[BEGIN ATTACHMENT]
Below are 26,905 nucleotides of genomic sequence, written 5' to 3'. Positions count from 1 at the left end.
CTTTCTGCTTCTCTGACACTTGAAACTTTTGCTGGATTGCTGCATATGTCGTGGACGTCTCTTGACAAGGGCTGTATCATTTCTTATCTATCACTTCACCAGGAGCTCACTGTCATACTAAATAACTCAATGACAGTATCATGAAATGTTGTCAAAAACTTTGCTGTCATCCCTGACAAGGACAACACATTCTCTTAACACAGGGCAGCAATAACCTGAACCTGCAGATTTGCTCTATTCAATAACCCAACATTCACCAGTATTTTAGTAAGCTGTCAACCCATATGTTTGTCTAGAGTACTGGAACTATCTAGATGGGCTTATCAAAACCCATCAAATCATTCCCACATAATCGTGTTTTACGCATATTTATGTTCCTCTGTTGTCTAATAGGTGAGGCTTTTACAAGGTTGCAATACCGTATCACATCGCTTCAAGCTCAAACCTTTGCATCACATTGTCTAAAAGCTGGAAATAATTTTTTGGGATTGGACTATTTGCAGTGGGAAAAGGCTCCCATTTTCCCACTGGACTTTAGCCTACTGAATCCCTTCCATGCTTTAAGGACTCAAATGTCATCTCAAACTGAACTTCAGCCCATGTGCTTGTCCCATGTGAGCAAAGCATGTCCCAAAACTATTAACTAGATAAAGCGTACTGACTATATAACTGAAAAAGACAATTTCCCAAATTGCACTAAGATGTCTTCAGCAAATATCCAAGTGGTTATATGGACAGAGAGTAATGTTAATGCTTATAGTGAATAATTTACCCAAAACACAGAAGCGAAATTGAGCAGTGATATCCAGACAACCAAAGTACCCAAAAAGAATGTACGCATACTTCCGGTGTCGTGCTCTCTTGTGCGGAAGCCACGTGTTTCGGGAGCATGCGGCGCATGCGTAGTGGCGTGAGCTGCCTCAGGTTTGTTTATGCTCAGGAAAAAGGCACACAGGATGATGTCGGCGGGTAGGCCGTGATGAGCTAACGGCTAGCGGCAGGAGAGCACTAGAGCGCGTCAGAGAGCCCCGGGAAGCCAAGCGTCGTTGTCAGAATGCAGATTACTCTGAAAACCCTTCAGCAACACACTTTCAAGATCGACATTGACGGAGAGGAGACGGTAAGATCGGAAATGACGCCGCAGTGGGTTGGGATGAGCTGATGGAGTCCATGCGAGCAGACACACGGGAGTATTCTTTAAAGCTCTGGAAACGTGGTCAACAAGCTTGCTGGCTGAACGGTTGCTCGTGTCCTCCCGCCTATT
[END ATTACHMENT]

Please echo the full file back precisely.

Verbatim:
Below are 26,905 nucleotides of genomic sequence, written 5' to 3'. Positions count from 1 at the left end.
CTTTCTGCTTCTCTGACACTTGAAACTTTTGCTGGATTGCTGCATATGTCGTGGACGTCTCTTGACAAGGGCTGTATCATTTCTTATCTATCACTTCACCAGGAGCTCACTGTCATACTAAATAACTCAATGACAGTATCATGAAATGTTGTCAAAAACTTTGCTGTCATCCCTGACAAGGACAACACATTCTCTTAACACAGGGCAGCAATAACCTGAACCTGCAGATTTGCTCTATTCAATAACCCAACATTCACCAGTATTTTAGTAAGCTGTCAACCCATATGTTTGTCTAGAGTACTGGAACTATCTAGATGGGCTTATCAAAACCCATCAAATCATTCCCACATAATCGTGTTTTACGCATATTTATGTTCCTCTGTTGTCTAATAGGTGAGGCTTTTACAAGGTTGCAATACCGTATCACATCGCTTCAAGCTCAAACCTTTGCATCACATTGTCTAAAAGCTGGAAATAATTTTTTGGGATTGGACTATTTGCAGTGGGAAAAGGCTCCCATTTTCCCACTGGACTTTAGCCTACTGAATCCCTTCCATGCTTTAAGGACTCAAATGTCATCTCAAACTGAACTTCAGCCCATGTGCTTGTCCCATGTGAGCAAAGCATGTCCCAAAACTATTAACTAGATAAAGCGTACTGACTATATAACTGAAAAAGACAATTTCCCAAATTGCACTAAGATGTCTTCAGCAAATATCCAAGTGGTTATATGGACAGAGAGTAATGTTAATGCTTATAGTGAATAATTTACCCAAAACACAGAAGCGAAATTGAGCAGTGATATCCAGACAACCAAAGTACCCAAAAAGAATGTACGCATACTTCCGGTGTCGTGCTCTCTTGTGCGGAAGCCACGTGTTTCGGGAGCATGCGGCGCATGCGTAGTGGCGTGAGCTGCCTCAGGTTTGTTTATGCTCAGGAAAAAGGCACACAGGATGATGTCGGCGGGTAGGCCGTGATGAGCTAACGGCTAGCGGCAGGAGAGCACTAGAGCGCGTCAGAGAGCCCCGGGAAGCCAAGCGTCGTTGTCAGAATGCAGATTACTCTGAAAACCCTTCAGCAACACACTTTCAAGATCGACATTGACGGAGAGGAGACGGTAAGATCGGAAATGACGCCGCAGTGGGTTGGGATGAGCTGATGGAGTCCATGCGAGCAGACACACGGGAGTATTCTTTAAAGCTCTGGAAACGTGGTCAACAAGCTTGCTGGCTGAACGGTTGCTCGTGTCCTCCCGCCTATT